Novice Notes: Getting into the Flow

language hunter image

The Language Hunter's Path

This week I made some of my first attempts at leading a Mandarin Chinese Language Hunting game. I’ve studied the language for about two years, and although my intonation isn’t perfect, I thought it would be a fun one to start with. Applying Technique Mumble shifted the focus away from the more complex facets of Mandarin (i.e. tonality) and gave room for more attention to the structure of Hunting.

The other players had never Language Hunted before and, honestly, prior to the first round, I had never lead an entire game on my own either! A sense of excitement filled all of us.

We completed the first few rounds but not without sputters of confusion and revision throughout.

The most difficult aspect for me, thus far, is knowing (or perhaps remembering) where to go next within the game. At the Irish Hunting Workshop, a few weekends ago, we had a huge “Getting to the Party” (what we call reaching the Intermediate Level of a language) poster on the wall which pin-pointed the crucial topics that needed to be included in the game. As of yet, without something or someone to guide me, the sequence of adding bits of language can get messy and that can make the game confusing for everyone playing. Knowing what language to add, in which order, all the while trying to make sure I fully introduce the phrases we are working with, plus tracking of the order of asking and answering- It’s a lot to keep a handle on!

To better understand where I am steering the game I’ve begun to think about it’s configuration in two ways.

The first way of thinking about the order of topics came after a realization that Language Hunting it’s self is not “the game”, but instead a mode or system of play (i.e. Hunting by applying specific Techniques) used to navigate through small, short games. I imagine, if you break-up “Getting to the Party”  into “Bite Sized Pieces” we have the small, short games that we play while hunting. For example, game one is, “What is That?”, game two is, “Who’s is that?”, etc.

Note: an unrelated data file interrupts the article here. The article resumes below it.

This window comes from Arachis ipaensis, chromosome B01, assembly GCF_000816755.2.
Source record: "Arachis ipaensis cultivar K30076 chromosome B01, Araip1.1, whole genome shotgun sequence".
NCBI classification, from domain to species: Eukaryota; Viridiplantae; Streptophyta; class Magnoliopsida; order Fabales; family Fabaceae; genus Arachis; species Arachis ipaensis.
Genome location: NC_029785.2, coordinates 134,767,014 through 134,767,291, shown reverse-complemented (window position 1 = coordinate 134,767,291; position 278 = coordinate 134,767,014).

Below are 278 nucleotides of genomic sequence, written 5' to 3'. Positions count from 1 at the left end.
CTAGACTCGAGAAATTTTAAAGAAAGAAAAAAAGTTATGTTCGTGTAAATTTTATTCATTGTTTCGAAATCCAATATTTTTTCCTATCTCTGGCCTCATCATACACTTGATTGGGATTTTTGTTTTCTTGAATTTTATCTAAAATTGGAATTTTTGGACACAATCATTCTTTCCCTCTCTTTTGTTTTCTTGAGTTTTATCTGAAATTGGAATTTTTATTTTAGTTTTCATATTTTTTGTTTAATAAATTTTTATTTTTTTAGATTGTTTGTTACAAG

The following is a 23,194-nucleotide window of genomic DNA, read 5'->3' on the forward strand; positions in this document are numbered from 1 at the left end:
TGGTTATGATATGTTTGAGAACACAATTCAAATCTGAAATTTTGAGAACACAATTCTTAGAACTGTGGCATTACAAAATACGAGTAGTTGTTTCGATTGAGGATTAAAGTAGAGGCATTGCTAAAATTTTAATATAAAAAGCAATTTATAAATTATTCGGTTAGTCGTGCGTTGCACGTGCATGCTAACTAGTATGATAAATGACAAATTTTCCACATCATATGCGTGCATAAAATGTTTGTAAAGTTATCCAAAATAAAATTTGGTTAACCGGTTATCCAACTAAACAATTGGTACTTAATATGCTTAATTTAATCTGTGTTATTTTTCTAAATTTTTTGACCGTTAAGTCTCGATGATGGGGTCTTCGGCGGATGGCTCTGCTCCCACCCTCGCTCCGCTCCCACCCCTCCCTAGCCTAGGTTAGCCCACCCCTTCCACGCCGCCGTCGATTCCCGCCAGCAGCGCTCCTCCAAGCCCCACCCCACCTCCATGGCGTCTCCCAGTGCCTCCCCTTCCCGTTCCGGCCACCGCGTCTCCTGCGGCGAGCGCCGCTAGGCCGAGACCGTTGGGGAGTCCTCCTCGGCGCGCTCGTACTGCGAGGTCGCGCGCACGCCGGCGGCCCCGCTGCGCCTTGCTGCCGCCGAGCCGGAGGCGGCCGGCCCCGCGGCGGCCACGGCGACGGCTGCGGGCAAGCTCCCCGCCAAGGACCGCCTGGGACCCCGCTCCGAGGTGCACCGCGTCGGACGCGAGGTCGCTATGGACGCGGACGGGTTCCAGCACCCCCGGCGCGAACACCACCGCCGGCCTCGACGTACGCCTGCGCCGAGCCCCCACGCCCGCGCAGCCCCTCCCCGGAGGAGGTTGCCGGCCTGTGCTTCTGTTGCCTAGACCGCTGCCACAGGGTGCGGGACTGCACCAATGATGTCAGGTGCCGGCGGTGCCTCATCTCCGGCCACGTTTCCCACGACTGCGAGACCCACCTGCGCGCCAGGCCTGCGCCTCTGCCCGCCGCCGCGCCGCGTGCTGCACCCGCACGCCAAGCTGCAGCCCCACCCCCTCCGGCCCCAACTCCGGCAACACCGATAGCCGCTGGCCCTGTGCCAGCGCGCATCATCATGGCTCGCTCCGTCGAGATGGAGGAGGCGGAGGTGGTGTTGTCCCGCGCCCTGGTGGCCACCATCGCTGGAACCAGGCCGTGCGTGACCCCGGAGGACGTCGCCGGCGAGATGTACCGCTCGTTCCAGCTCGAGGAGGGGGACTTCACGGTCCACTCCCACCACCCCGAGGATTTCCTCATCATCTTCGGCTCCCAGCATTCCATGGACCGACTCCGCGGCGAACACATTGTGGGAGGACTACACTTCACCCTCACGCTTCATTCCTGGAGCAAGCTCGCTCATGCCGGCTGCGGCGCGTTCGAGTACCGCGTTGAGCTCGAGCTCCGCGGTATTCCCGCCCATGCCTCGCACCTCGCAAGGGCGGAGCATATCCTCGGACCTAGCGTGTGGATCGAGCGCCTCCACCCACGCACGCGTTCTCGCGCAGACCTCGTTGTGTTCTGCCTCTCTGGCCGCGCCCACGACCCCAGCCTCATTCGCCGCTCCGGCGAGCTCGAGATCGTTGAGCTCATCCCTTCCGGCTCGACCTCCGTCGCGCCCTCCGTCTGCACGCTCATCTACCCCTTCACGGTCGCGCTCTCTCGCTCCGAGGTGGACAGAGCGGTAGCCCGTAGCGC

The reason why I can distinguish these as separate games comes from the idea that, with each, we are focusing on different themes, as well as using different means to do so. Take a second to think about the two card games “Old Maid” and “Go Fish”. The goal in both of these games is to get cards from your opponent in order to create matches, but the means of acquiring cards is different. In one, you simply pull a card from your opponents hand, in the other, you must ask for the card you desire. I see the games of Language Hunting in the same way. The goal of all the games is to “Get to the Party”. The difference in these is the language we are using to get there, and additionally the techniques we are applying. Thinking about Language Hunting as “Bite Sized Pieces” games, each with their own specifications for play, makes them easier to mentally organize. This is opposed to seeing Language Hunting as the whole game, in which deciphering the content can be a daunting task.

The second way I’ve been making sense of the order of topics is by imagining Language Hunting as a stone pathway, where each game is a stone in a path. If I follow every stone in the path in consecutive order it will lead me to the end point, “The Party”. I plan on using this mental imagery as a skeleton for a mnemonic. Obviously, I’m still in the process of developing this idea, but hopefully using this mental imagery will make it much easier for me to remember the directions to the party!

More Hunting is on my agenda for this week. We’ll see where it takes me.

Until then,

Maggie

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